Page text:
Everyone has their own theory on whether or not Steven Avery and Brendan Dassey are guilty or not, and it’s been really interesting to hear what other people think about the case.
But, while Barbara from work might think it’s all a set up, and your uncle Paul thinks that Steven is guilty, most of us are– admittedly – amateurs when it comes to detective work…
Well, The Mirror have turned to Scotland Yard Detectives, and asked for their opinions on the trial. (Spoiler – even they can’t agree…)
Chris Burke, a former anti terrorist branch officer and Detective Superintendent, said:
“It’s as plain as the nose on your face that this has been a total police fit up. The first wrongful conviction of rape was bad enough but this is an absolute outrage.
It took six or seven searches to find Teresa’s car key which was then found by officers who were involved in the first case against Steven.
If Steven killed Teresa why would he hide her vehicle on his own car lot? Why wouldn’t he have driven it somewhere else?
If Teresa was tied up, stabbed and killed on the bed inside Steven’s trailer as stated in Brendan’s confession then where is the forensic evidence?
My guess is that someone else on that site killed Teresa and saw the bonfire Steven and Brendan had set and took the opportunity to put her body in there when they weren’t around.
Brendan’s confession would never have been allowed in a court in Britain. HE had no parent, no solicitor and seemed to agree with everything the detectives put to him before later denying it. He’s of very low intelligence and nothing he said seemed to make any sense.
I cannot believe that his evidence was admissible in court.”
Callum Sutherland – an ex-Met Detective Sergeant, and the current acting vice President for the Chartered Society of Forensic Sciencescompletely disagreed:
“I think Steven Avery is guilty and the documentary is edited in such a way to make us question that guilt.
There’s been a lot made about the lack of forensic evidence in the case. I think there’s no forensics in the trailer because the victim was killed in Avery’s garage. If he and Brendan had killed her on a sheet they could have simply burned it.
There’s not always a lot of blood when someone is murdered, it very much depends on how it’s done.
Brendan said he slit Teresa’s throat but it may have been nothing more than a nick. There may not have been a lot of blood when she was stabbed because if, as Brendan confessed, the knife went into her heart most of the bleeding would most likely have been internal.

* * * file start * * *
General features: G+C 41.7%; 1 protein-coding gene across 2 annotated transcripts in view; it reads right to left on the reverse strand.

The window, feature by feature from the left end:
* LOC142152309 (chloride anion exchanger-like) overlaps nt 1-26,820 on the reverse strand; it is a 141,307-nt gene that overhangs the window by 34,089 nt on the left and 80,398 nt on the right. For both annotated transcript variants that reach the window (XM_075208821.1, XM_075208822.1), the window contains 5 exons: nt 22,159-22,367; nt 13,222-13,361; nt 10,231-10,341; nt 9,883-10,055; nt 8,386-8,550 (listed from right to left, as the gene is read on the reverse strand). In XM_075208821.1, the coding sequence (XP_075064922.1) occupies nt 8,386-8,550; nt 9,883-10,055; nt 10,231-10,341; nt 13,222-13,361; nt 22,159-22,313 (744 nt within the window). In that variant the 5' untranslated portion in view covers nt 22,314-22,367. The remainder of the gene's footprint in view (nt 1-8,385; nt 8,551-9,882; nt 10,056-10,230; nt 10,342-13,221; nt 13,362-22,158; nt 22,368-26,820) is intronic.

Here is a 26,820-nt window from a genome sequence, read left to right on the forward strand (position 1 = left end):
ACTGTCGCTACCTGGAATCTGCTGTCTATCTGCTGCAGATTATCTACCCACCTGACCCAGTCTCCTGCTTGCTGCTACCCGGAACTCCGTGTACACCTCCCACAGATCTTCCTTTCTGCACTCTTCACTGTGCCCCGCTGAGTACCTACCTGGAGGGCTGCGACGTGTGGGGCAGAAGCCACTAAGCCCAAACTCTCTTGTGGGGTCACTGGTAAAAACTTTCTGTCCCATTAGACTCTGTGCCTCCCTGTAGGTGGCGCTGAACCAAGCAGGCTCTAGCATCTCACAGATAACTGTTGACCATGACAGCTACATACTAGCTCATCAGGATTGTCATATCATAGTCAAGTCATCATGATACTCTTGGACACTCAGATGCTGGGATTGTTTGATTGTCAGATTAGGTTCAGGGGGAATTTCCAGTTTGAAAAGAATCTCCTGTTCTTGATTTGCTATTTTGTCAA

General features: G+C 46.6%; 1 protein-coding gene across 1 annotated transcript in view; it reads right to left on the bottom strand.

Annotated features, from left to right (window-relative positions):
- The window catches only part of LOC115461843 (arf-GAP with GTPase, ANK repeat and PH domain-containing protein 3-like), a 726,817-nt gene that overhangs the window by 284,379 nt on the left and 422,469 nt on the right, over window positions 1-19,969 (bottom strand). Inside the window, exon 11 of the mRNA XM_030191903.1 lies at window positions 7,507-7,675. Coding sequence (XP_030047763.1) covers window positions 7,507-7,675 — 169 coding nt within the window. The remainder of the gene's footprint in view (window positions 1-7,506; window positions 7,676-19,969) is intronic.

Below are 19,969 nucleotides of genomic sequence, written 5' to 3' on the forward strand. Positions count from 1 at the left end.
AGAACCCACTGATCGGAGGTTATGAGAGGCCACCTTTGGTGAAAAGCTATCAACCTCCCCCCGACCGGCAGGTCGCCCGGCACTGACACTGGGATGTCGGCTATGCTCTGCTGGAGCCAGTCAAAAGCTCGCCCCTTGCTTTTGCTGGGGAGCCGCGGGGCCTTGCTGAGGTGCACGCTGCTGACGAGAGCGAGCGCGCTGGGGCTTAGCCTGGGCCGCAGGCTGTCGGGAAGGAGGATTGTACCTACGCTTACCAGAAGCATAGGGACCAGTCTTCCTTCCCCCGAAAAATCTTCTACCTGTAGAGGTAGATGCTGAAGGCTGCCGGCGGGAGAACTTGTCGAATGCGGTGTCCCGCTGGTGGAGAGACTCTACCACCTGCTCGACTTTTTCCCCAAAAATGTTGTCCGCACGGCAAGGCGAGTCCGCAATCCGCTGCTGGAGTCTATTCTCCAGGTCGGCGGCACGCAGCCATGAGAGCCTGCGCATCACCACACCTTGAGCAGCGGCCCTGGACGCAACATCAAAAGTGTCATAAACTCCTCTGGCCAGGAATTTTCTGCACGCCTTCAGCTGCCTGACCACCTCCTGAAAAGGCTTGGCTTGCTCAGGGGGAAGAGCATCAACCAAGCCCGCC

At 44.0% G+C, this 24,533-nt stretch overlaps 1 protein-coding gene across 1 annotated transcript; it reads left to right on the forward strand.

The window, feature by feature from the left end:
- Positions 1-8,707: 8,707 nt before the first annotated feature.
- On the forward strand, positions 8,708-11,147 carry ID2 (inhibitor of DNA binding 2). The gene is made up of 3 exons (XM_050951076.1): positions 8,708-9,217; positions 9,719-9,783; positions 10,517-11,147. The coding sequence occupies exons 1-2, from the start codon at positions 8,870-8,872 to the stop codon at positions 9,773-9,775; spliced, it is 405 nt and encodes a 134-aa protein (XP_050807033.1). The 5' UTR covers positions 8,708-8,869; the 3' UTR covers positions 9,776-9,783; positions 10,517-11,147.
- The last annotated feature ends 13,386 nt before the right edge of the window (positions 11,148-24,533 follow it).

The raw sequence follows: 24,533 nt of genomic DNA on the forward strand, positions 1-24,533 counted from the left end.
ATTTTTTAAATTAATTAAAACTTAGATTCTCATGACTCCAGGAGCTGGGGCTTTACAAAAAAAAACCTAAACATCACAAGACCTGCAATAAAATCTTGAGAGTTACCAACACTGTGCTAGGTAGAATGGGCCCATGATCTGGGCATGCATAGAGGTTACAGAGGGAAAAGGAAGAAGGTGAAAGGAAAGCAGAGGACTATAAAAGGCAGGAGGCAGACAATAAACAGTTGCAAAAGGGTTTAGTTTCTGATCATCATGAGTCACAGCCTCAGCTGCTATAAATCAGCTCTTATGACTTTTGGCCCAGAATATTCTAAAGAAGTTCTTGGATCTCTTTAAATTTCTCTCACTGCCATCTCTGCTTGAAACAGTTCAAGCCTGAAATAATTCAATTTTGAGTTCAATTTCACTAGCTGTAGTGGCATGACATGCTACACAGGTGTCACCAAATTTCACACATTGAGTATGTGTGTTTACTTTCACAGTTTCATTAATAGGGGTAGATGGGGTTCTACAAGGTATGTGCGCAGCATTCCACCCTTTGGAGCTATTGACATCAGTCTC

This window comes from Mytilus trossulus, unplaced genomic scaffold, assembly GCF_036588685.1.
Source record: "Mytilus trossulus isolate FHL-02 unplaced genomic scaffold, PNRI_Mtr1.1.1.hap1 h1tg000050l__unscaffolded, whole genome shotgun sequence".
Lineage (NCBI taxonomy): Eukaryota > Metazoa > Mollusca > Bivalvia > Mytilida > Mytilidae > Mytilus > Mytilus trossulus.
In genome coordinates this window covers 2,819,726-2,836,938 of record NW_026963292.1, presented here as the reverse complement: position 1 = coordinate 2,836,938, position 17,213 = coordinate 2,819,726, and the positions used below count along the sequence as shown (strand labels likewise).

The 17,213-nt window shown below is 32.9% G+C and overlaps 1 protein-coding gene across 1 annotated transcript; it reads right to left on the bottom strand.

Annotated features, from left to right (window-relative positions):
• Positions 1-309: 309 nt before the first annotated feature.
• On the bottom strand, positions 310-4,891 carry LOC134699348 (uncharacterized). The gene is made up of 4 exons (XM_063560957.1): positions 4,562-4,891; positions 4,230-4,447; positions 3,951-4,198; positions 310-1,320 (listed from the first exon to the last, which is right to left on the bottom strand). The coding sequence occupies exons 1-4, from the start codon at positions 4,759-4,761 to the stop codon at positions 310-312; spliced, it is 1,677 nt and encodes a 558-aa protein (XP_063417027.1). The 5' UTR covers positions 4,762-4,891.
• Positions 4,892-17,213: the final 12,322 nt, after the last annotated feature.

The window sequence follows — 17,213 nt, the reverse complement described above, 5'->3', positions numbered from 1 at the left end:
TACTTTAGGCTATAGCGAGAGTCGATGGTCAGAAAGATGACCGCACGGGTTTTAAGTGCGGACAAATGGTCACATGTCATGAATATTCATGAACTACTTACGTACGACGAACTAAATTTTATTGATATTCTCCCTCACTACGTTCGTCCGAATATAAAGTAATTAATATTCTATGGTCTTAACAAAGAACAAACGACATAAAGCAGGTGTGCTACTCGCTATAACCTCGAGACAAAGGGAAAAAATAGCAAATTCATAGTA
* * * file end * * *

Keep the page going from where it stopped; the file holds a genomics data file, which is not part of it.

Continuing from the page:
I think Brendan is guilty because he knew things that only someone who was there would have known. He talked about Teresa’s body having been in the back of her vehicle which would have been consistent with the blood that was discovered by police.
I think they tried to clean up that blood but that the light wasn’t great by then and they couldn’t see it all. When the police look for blood stains they use bright lights which Avery and Dassey wouldn’t have had access to at that time.
I think the police made a lot of mistakes during the investigation which gave the defence room for manipulation. Most of those mistakes were due to a lack of experience in dealing with such huge cases and could have been made in Britain 20 years or so ago.”
Rod Goddard, an ex Detective Inspector of 20 years, has also worked as a criminal defence barrister, and he spoke less about whether Steven and Brendan are guilty or innocent, and more about whether they got a fair trial:
“None of us actually know whether Steven Avery murdered Teresa, only he knows that. The question to be asked now is did he get a fair trial and the answer is almost certainly no and neither did Brendan Dassey .
In Steven’s trial, the prosecution’s case theory is that Teresa was murdered in the garage, thus explaining the lack of forensic evidence in his trailer.
You simply cannot rape, stab and slit someone’s throat in a bed without leaving a mass of forensic evidence behind.
In Brendan’s trial they asked the Jury to believe his confession that Teresa was tied up on the bed, stabbed and had her throat cut. Which was it?
It seems to me that the prosecution can’t have it both ways. It would have been interesting to see what would have happened had the two men been on trial together, which is probably why that didn’t happen.
In regard to Brendan’s confession, it would never have been admissible in a British court.
He was a child with learning difficulties questioned alone by two experienced detectives, without a parent or a solicitor present. No British court would have accepted his confession as evidence. Give me an hour with Brendan and I could have him admitting to anything I wanted.”
We wonder if we’ll ever know what actually happenedthat day.